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The Scarlet Letter - Analysis

Uploaded by Lisayang83 on Sep 05, 1999

Adultery, betrayal, promiscuity, deception, and conspiracy, all of which would make an excellent coming attraction on the Hollywood scene and probably a rather erotic book. Add Puritan ideals and writing styles, making it long, drawn out, sleep inducing, tedious, dim-witted, and the end result is The Scarlet Letter. Despite all these unfavorable factors it is considered a classic and was a statement of the era (Letter 1). The Scarlet Letter is pervaded with profound symbolism and revolves around the idea that hidden guilt causes more suffering than open guilt. This theme along with its symbolism is demonstrated through the lives of the three main characters - Hester Pyrnne, Arthur Dimmesdale, and Roger Chillingworth throughout the story. Their personalities are shown most clearly during the scaffold scenes. These scenes are the most substantial situations in the story because they illustrate the immediate, delayed, and prolonged effects that the sin of adultery has on the main characters (Analysis1). In the first scene, everyone in the town is gathered in the market place because Hester is being questioned about the identity of the father of her child - Pearl (analysis 1). Hester experiences open guilt through being publicly punished for adultery. She is being forced to stand on it for three hours straight to be ridiculed and ostracized by the community. Dimmesdale however refuses to admit that he committed adultery and thereby eventually suffers hidden guilt. His instantaneous response to the sin is to lie. He stands before Hester and the rest of the town and proceeds to give a moving speech about how it would be in her and the father's best interest for her to reveal the father's name (letter 3). Though he never actually says that he is not the other parent, he implies it by talking of the father in third person. Such as, "if thou feelest it to be for thy soul's peace, and that thy earthly punishment will thereby be made more effectual to salvation, I charge thee to speak out the name of thy fellow-sinner and fellow-suffer." Chillingworth's first reaction is one of shock, but he quickly suppresses it. Since his first sight of his wife in two years is of her being punished for being unfaithful to him, he is naturally surprised. It does not last long though, because it is his nature to control his emotions. Chillingworth, subordinating his intellect to his desire for revenge, ultimately destroys himself...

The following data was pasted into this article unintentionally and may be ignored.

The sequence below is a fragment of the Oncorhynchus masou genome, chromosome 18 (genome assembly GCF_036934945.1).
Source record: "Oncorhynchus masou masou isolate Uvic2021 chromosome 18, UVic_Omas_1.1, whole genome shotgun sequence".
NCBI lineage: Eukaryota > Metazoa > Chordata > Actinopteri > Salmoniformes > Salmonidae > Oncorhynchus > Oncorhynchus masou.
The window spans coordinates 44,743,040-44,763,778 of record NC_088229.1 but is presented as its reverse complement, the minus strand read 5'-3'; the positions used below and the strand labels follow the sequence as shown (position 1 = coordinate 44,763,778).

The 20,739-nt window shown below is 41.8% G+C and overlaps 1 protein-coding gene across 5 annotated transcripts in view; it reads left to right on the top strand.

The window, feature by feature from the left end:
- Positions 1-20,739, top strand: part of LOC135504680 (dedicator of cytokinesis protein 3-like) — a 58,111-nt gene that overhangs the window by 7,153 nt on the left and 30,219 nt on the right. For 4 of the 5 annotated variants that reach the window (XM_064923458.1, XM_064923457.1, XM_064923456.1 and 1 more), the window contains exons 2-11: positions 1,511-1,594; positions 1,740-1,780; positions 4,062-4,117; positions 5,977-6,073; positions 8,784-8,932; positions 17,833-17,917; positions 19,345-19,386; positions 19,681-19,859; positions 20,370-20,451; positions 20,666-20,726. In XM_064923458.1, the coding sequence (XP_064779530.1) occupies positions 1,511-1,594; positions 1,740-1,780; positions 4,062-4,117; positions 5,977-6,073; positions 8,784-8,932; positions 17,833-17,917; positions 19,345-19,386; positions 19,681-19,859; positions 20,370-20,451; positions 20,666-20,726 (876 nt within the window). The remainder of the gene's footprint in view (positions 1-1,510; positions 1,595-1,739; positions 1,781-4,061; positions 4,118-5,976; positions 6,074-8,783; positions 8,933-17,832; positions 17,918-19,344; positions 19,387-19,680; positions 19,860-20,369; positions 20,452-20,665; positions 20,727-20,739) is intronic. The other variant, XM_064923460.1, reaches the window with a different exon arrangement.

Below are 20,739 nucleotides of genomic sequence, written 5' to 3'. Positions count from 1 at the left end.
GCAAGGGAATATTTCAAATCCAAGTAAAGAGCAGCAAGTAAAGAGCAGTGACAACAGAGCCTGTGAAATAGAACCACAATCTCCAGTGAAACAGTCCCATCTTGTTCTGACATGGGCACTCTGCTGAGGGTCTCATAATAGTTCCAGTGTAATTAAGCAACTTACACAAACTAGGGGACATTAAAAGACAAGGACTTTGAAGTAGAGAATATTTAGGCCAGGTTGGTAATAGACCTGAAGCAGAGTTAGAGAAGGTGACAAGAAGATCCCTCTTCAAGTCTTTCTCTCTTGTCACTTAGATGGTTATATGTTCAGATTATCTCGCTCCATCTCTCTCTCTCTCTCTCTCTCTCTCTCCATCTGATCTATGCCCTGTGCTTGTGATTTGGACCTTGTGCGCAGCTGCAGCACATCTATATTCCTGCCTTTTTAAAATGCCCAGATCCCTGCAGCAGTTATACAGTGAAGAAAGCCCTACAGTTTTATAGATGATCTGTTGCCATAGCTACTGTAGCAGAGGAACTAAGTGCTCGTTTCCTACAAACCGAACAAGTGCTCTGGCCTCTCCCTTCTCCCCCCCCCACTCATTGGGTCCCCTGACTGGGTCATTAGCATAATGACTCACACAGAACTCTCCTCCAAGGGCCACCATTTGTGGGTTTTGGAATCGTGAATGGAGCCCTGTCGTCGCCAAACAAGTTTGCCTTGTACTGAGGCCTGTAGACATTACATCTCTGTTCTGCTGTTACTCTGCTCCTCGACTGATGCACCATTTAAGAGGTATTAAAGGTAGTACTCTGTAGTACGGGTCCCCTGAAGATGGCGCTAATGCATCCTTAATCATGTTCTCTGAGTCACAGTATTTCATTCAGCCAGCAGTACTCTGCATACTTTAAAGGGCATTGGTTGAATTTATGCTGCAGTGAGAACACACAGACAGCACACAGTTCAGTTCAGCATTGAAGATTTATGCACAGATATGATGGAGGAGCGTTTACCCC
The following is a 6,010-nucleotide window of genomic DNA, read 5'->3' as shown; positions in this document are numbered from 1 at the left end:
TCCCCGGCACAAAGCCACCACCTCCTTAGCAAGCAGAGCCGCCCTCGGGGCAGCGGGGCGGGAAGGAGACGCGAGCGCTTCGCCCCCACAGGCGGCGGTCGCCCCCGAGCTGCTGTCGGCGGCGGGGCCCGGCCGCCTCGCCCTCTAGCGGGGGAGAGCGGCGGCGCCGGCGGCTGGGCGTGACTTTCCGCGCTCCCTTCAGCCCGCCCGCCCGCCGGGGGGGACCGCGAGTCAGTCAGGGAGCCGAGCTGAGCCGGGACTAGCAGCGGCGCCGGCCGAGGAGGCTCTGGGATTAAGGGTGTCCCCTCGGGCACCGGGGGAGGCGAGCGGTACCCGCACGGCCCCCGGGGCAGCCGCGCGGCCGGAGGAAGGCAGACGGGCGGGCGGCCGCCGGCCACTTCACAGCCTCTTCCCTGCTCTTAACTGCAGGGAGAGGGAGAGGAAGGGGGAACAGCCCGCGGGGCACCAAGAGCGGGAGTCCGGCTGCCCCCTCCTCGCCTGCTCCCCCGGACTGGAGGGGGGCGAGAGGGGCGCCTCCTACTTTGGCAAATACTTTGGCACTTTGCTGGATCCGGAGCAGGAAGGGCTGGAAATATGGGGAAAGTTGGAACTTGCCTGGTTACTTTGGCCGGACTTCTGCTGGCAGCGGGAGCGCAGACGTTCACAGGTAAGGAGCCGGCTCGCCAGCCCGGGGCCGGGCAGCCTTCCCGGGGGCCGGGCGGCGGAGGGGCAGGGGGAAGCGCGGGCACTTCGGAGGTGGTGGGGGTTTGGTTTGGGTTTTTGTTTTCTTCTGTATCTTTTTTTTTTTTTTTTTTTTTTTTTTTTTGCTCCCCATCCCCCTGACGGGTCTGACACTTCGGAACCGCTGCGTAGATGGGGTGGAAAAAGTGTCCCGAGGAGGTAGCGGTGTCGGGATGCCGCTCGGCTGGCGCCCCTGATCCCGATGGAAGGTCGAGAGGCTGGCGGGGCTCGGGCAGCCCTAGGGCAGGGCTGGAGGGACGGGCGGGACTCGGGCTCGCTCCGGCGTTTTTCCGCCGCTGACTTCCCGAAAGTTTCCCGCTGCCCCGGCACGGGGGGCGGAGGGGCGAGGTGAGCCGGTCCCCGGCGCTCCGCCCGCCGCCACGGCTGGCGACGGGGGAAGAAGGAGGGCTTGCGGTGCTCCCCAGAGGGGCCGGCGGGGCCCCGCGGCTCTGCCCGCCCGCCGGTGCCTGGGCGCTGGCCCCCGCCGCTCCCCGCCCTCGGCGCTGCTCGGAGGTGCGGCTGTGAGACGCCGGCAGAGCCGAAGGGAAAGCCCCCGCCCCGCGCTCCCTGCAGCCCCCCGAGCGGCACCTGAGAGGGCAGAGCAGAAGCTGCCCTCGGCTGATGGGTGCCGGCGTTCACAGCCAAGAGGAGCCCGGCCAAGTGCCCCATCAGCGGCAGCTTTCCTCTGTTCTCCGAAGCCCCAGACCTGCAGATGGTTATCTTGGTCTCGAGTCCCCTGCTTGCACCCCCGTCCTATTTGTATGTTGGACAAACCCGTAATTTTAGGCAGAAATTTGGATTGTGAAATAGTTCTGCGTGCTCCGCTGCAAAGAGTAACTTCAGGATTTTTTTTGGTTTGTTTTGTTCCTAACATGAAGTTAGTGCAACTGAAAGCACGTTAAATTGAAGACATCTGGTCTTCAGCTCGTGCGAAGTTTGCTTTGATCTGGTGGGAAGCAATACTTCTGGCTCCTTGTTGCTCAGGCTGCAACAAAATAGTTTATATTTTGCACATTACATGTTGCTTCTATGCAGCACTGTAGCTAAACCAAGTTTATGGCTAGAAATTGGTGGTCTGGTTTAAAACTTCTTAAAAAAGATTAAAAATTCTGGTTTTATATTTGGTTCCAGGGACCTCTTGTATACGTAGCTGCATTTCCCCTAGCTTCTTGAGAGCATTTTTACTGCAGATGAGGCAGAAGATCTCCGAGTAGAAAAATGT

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Uploaded by:   Lisayang83

Date:   09/05/1999

Category:   The Scarlet Letter

Length:   12 pages (2,782 words)

Views:   1583

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